The regular Writing Life for me began on a flight from San Francisco to Pittsburgh (with connection to Wilkes-Barre/Scranton). It was a non-event at the time: a thought, a jot, a shot at recording nothing more than a moment. But many things can come out of a moment, even a moment which is deemed so just because it was intentionally noted and tagged soon enough after the fact.

It was near Christmas, just two or three days before, in 1993.

Before year’s end I will be marking the fifteenth anniversary of that bit of notation, and don’t you see? It’s the what-follows that promotes a moment into an event, an event into a milestone (and, I suppose, if your work typecasts you out of illimitability, the milestone becomes the millstone around your neck and you end up with a bad back).

I was in flight, as I said, and of course Allen was beside me. It was a 757. Good Lord God of Biscuits! you may be asking yourself, how on GoB’s green earth did you remember that? Easy: Allen’s legs. Long, rangy man that he was, getting into an airline seat was more an act of folding than sitting. Allen, clever, eidetic, encyclopedic man that he was, kept a catalog of airlines and their fleets (by model) in his head, because legs can only do so much folding and so only certain models (like a 757) on a specific airline (because some airlines pack an extra row or two into coach) would make a cross-country flight bearable.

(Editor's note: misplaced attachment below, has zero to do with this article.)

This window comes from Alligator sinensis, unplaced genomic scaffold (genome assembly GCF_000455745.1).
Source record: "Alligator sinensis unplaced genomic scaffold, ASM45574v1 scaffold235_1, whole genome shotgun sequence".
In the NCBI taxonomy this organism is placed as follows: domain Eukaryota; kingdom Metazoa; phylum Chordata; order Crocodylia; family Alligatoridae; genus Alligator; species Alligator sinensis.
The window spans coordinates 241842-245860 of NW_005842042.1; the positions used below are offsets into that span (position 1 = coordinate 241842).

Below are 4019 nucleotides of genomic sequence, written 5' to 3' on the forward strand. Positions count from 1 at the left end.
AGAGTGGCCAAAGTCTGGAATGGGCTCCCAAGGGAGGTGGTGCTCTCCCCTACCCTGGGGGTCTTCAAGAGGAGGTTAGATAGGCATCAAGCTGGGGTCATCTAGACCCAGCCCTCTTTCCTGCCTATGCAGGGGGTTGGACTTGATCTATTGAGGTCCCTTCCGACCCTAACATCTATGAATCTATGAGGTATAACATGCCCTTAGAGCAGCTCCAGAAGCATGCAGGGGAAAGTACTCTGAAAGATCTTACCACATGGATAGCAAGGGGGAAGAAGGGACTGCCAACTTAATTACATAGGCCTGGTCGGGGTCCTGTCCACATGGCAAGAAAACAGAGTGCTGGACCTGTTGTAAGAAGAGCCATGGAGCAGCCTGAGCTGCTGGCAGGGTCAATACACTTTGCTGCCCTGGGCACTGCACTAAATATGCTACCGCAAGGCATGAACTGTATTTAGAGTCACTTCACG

He always had the aisle seat, which put me not so much in the middle seat as, of course, in the seat beside Allen. You wouldn’t think that 6’4” and 5’6” would be such a fine fit, physically, but his shoulder, bony as it was, was a perfect spot to rest my head. Perhaps that’s why the inaugural bit of writing was so terse (yes, I can do terse). Comfort called, the casual intimacies of two people fitting together, nothing more. His left arm around me, his hand on my left shoulder as we walked through the Castro. Pride! Always his left, because he smoked and because he was a righty.

I’m not going to tell you what I wrote. Not that it wasn’t important: on the contrary, it stands sentry as the bookend for the beginning. And that’s quite a lot of responsibility, especially for a handful of words aimed nowhere, which means they went everywhere. Why won’t I tell you?

There are some things one can never know about others. Simple as that. Not that I’m gratuitously withholding, but rather that pull-quotes don’t travel well between public and private realms. Profound privacy goes to maudlin proclamation. That “somewhere only we know” turns tourist trap.

Keeping a blog has its merits, but it’s no panacea. Nothing is.

And in the twisty-turny perverse reversal of sex and intimacy and the private and the public among gay men in relationships so open that only a deeded property or paper contract may provide evidence of union, or relationships so porous that men have convinced themselves they own the cake and can gorge themselves on it, too, old identities are dissolved in the bile and new labels gerrymander the world into self-involved hamlets, each with the same casual disregard for coexistence with differing worldviews.

But there are things which the world will never know in ways that you do, no matter how many soapboxes, pulpits, captive audiences or kind, lent ears. Tender, gentle things often die in the gusts of the breath which speaks them.